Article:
Living with chronic pain is like being on a rollercoaster. For some it is a constant uphill battle, waiting for the drop to gain some relief. For others, they are flying down the hill figuring out how to manage it. The rest are travelling between the loops of pain flares waiting to see what comes next. Regardless of where you fall, you know what true accomplishment is and what it feels like to be at your lowest points. So, like me, you find yourself being the optimist and the pessimist in the most polar way thanks to pain.
1. When you are having a good day everything is sunshine and rainbows.
On days when you wake up in less or minimal pain you basically cry of joy. For most, this is the moment that helps you through the others. You become the sweetest, chattiest, and adventurous person you were before the pain. You find yourself on such a mental high the littlest things are amazing. You push yourself, often beyond your limit, but if you can make it around a third of the park, you begin to notice how truly colourful the world is. You notice the birds play songs, that the sun is bright and warm- and even though the heat hurts your hyper sensitive skin it is okay because we live in such a beautiful place.
2. When you are having a bad day you realize how horrible and sad your situation is.
Some days making it out of bed and to the bathroom on your own, or being able to sit up for long enough to take your pills and finish the glass of water is an accomplishment. Other times it’s focusing on a conversation for 30 seconds without thinking about how much your body hurts. Your primary caregiver, or doctor even, thinks this is something you want to celebrate (let’s be honest sometimes you do), but this also makes you want to cry. The fact that all your energy for the day is now gone doing something everyone else does multiple times a day without thinking twice is heart breaking.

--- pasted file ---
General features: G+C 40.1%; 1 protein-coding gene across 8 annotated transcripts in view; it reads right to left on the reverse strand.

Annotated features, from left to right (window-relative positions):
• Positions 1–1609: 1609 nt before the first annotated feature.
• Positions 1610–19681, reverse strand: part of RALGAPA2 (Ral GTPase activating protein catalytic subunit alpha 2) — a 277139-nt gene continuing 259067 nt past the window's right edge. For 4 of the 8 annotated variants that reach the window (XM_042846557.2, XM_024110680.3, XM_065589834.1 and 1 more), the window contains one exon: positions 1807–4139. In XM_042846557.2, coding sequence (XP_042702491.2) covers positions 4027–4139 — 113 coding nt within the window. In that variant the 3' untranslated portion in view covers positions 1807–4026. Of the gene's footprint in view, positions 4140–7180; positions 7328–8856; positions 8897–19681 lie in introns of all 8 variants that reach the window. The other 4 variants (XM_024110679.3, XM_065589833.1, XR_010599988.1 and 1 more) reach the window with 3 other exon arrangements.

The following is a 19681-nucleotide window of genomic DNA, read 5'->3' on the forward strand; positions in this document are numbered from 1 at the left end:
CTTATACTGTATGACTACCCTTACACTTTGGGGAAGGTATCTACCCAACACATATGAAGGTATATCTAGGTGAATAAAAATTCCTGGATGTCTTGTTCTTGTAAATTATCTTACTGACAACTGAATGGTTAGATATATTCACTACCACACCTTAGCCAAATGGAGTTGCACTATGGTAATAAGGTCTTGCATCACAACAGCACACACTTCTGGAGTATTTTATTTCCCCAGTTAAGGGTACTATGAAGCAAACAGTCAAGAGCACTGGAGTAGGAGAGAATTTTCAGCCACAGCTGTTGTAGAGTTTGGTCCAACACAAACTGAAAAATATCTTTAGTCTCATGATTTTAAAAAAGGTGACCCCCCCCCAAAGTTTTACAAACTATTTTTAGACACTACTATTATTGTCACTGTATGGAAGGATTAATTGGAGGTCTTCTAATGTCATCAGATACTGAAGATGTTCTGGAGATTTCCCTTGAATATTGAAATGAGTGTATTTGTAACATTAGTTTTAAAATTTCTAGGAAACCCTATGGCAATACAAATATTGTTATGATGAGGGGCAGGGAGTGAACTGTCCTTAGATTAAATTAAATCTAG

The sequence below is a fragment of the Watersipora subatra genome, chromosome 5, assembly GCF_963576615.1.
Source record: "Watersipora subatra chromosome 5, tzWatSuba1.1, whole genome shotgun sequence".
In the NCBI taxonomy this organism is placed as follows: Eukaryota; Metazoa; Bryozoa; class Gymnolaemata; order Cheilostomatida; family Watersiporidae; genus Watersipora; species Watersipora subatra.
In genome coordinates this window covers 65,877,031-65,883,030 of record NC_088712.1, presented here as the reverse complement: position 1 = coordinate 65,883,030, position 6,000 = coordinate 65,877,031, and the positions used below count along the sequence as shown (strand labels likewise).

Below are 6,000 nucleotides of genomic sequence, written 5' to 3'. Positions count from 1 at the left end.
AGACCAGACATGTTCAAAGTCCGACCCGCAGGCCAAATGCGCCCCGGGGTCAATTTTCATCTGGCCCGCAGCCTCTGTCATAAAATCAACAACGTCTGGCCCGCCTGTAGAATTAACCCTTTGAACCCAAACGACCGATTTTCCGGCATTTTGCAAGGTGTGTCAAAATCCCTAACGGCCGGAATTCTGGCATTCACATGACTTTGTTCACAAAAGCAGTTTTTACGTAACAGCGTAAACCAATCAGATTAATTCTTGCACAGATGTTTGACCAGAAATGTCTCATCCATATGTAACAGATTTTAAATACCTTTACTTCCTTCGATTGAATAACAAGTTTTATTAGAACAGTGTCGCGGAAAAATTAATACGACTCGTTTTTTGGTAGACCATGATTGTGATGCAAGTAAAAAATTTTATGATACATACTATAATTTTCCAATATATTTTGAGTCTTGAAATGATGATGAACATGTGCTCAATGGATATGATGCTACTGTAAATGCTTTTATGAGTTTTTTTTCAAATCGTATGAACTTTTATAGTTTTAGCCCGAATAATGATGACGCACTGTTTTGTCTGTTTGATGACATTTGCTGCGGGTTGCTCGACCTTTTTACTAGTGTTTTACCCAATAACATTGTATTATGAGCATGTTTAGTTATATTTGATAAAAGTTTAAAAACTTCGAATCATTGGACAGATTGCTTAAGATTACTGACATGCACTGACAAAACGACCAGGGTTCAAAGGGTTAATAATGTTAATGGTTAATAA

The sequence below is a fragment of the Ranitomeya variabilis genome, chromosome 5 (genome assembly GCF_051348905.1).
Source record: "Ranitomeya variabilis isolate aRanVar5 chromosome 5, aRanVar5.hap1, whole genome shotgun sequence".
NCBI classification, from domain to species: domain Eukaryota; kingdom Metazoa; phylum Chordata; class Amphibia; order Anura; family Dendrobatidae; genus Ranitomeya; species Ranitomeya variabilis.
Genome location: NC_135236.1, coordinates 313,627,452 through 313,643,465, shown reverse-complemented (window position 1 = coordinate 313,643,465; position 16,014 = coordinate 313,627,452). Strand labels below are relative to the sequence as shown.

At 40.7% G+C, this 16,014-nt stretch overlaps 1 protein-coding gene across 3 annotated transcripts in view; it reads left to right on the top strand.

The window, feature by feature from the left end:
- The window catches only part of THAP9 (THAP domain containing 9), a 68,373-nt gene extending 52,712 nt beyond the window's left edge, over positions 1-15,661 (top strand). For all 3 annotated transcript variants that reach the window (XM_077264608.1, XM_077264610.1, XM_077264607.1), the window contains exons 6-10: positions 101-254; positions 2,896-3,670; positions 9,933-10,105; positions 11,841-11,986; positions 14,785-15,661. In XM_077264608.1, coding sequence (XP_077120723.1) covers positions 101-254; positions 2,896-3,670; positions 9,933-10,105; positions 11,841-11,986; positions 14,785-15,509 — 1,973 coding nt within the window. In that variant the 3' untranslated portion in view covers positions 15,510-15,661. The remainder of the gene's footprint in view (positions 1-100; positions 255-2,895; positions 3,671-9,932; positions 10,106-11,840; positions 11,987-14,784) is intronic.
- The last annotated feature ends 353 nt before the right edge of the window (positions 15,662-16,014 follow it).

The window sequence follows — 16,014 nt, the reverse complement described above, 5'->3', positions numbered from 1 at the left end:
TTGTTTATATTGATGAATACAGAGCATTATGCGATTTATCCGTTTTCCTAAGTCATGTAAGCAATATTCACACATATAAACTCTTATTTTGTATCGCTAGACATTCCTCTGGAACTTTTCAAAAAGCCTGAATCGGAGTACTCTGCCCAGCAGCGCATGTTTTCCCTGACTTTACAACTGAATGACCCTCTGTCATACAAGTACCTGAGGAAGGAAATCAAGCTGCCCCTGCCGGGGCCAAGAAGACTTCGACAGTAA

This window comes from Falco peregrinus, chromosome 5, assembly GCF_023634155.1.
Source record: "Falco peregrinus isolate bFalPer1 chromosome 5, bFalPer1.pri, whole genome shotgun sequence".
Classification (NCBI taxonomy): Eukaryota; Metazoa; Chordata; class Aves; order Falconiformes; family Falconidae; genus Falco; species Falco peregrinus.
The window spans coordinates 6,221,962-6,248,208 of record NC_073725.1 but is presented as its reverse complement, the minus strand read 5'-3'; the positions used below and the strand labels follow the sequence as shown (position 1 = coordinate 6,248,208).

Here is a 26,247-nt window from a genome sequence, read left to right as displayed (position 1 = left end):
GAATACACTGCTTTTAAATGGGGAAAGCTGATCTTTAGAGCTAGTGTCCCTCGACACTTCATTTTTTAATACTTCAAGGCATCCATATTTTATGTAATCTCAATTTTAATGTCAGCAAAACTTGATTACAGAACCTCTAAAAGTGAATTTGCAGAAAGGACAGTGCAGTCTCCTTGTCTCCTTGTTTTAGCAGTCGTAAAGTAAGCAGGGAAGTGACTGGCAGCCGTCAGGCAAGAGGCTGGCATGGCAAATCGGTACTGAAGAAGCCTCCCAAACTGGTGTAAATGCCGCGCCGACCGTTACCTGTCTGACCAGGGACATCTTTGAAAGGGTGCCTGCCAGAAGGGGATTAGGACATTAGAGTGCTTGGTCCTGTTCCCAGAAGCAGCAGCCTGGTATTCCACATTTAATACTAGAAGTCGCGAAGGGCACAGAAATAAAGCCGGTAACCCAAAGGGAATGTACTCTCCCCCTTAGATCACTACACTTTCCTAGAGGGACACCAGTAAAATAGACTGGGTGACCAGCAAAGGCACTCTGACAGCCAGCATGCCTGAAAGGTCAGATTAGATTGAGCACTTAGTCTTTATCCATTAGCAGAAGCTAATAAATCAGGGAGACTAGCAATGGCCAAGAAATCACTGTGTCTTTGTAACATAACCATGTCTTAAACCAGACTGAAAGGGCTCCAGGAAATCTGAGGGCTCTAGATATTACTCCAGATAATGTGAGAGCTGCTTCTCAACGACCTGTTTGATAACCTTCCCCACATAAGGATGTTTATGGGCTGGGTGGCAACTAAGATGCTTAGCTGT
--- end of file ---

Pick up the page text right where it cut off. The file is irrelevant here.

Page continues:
3. If you are lucky enough to be in a period of minimal pain THIS is you one true life accomplishment, devaluing all others.
Getting your pain under control is the most amazing feeling (for those yet to reach this point – it is coming I promise)! This however, is one of the hardest concepts to understand if you haven’t experienced it. Basically, nothing will ever be as rewarding as relearning how to walk after 3 years of being in a wheelchair or hopping around. This makes it impossible to celebrate your own, or others, achievements since they don’t compare. I was not able to find overwhelming pride in getting into university, good grades, grad school, awards, getting a new place- all because nothing tops walking again. Many, like myself, find this frustrating.
4. But- things others take for granted put a smile on your face.
WEARING JEANS, sitting at the table for dinner, being able to stay awake long enough to see someone open the present you got them, only take an Advil, seeing your doctor for the first time in weeks at the grocery store (not their office). Skipping, walking on sand, WALKING IN GENERAL, showering without crying, being able to wiggle your fingers or toes, cooking a meal for yourself, seeing the happiness in the eyes of others who see you happy for the first time in a long time. These are some of the best things to happen to those with chronic pain.
It’s hard to grasp the idea of seeing the world so differently. It’s true that being in constant pain really does change you. Whether your condition is flared or if you are in a period of management, you are both a pessimist and an optimist. Like the pain – I don’t think this is something that will ever go away. Sometimes I see it as a blessing, and other times as a curse, simply because I don’t think I will ever be just one.